The statue of St. Philip the Deacon and the art-glass installation located in the Chapel were designed, sculpted and fabricated by Russian-born artist Alexander Tylevich, and installed just before Easter in 2014. For a number of years, the congregation had hoped to install stained glass windows on the north wall of the chapel area to make this space feel more sacred.
When the congregation approached Tylevich to consider this project, he advocated for a more three-dimensional installation in this space. The result is a brass statue and integral stand sculpted specifically for the chapel, cast using the lost-wax process by Casting Creations of Minnesota in Howard Lake.
Standing behind the sculpture is a seven-panel glass installation, designed by Tylevich and fabricated in Germany by Glasmalerie Peters Studios, who used multiple techniques—including slumping, airbrushing, sandblasting and silver-staining—to create these panels to the artist’s specifications.
Tylevich, a well-known sculptor and glass artist, has been commissioned by a number of colleges, universities and churches to create art in sacred and public spaces throughout the Twin Cities, the region and the country. Originally from Belarus, he currently lives and works in the US.
Displayed in the atrium is a striking black walnut wood carving by Tim Sheie.
The text, by Michael Dennis Browne reads:
Even before we call on Your name
To ask You, O God,
When we seek for the words to glorify You,
You hear our prayer;
Unceasing love, O unceasing love,
Surpassing all we know.
Glory to the father,
and to the Son,
And to the Holy Spirit.
Even with darkness sealing us in,
We breathe Your name,
And through all the days that follow so fast,
We trust in You;
Endless Your grace, O endless Your grace,
Beyond all mortal dream.
Both now and forever,
And unto ages and ages,
Artist Tim Sheie comments: “Our place is in the arms of a loving God and we live in endless grace—Pilgrims’ Hymn captures that relationship with God so perfectly and walnut displays it beautifully.”
The face of Christ.
Artist Ann Chapin says of her work: “I’m interested in creating paintings that bring forth deep feeling for the viewer.” St. Philip the Deacon is blessed to have two original paintings of the face of Christ and each one, in its own way, evokes all kind of emotion while inviting deep reflection. One hangs in the hallway just outside the pastors’ offices and the other in the Center for Faith and Life.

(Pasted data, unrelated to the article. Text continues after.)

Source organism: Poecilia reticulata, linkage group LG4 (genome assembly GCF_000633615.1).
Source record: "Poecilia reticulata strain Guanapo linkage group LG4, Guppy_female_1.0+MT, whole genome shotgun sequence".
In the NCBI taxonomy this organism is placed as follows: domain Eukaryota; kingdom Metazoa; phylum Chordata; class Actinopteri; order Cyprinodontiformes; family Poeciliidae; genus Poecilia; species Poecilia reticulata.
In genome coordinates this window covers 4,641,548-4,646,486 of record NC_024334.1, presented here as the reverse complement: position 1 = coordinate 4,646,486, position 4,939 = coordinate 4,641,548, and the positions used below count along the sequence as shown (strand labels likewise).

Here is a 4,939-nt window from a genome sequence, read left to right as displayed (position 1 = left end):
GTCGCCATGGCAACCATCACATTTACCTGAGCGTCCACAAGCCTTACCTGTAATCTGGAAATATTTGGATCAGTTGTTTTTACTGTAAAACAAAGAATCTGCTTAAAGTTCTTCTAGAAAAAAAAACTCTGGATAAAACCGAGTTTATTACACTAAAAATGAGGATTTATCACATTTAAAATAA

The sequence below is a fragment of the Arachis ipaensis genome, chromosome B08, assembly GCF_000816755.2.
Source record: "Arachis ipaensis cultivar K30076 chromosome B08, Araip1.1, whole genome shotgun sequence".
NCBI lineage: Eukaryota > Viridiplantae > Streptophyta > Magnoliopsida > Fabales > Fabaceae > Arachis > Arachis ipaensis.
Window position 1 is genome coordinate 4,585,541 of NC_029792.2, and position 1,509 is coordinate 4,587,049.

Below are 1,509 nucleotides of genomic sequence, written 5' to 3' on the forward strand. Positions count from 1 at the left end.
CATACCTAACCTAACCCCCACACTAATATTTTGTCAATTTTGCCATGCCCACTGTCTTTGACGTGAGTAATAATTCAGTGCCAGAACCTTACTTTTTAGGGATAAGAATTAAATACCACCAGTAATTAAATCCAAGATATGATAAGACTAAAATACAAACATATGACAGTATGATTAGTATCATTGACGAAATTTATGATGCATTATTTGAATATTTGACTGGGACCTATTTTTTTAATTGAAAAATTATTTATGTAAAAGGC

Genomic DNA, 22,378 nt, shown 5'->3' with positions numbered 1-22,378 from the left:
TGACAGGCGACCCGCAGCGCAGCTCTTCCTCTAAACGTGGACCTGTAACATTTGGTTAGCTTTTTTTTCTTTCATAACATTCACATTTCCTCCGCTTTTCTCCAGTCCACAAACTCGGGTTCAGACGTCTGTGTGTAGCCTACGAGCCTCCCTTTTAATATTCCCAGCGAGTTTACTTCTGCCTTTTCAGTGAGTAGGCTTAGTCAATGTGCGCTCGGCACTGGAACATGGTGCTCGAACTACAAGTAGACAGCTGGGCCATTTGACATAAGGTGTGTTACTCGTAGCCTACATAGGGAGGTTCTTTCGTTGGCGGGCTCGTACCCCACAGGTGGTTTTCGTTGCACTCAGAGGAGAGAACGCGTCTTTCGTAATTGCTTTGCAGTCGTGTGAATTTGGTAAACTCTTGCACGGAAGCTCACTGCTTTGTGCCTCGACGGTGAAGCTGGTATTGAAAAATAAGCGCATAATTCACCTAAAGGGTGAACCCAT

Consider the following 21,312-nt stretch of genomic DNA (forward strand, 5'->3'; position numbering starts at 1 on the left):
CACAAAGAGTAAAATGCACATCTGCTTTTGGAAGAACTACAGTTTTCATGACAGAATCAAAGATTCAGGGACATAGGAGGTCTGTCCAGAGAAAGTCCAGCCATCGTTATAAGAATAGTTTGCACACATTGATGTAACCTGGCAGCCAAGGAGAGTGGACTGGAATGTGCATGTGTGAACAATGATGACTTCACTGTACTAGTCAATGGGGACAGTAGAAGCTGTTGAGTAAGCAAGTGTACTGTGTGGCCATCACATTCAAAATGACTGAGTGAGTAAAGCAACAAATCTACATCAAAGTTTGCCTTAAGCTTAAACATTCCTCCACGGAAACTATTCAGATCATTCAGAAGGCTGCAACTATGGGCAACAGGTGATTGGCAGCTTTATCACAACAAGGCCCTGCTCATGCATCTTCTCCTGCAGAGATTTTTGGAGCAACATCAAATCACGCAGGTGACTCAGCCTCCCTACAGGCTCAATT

St. John’s Bible
In 1998, Saint John’s Abbey and University commissioned renowned calligrapher Donald Jackson to produce a hand-written, hand-illuminated Bible. The Smithsonian Magazine calls the result “one of the great undertakings of our time”.
We are blessed to have five prints: the Frontpiece (or title page) from the Psalms, Matthew, Mark, Luke and John. Each illumination (a text supplemented with art featuring gold leaf) overflows with imagery and story. A plaque posted nearby will help you navigate the meaning attached to the rich artwork.
It has been said that the illuminations are not illustrations. Rather, they are spiritual meditations on a text. The illuminations allow scripture to speak to us in new ways. Saint John’s Abbey and University and calligrapher Donald Jackson, in collaboration with many from the wider community, wanted to produce a Bible, a work of art, that would ignite the spiritual imagination of believers throughout the world.
Calligraphy by Kristen Malcolm Berry
Telling God’s story in words.
Calligrapher Kirsten Malcolm Berry produces watercolor images drawn from scripture, often including the original Hebrew or Greek. Her beautiful calligraphy and imaginative illustrations never fail to draw one in. She paints images of the Bible that translate the abstract into the tangible. Four prints hang on the East end of the narthex and a second set is displayed on the hallway outside the pastors’ offices.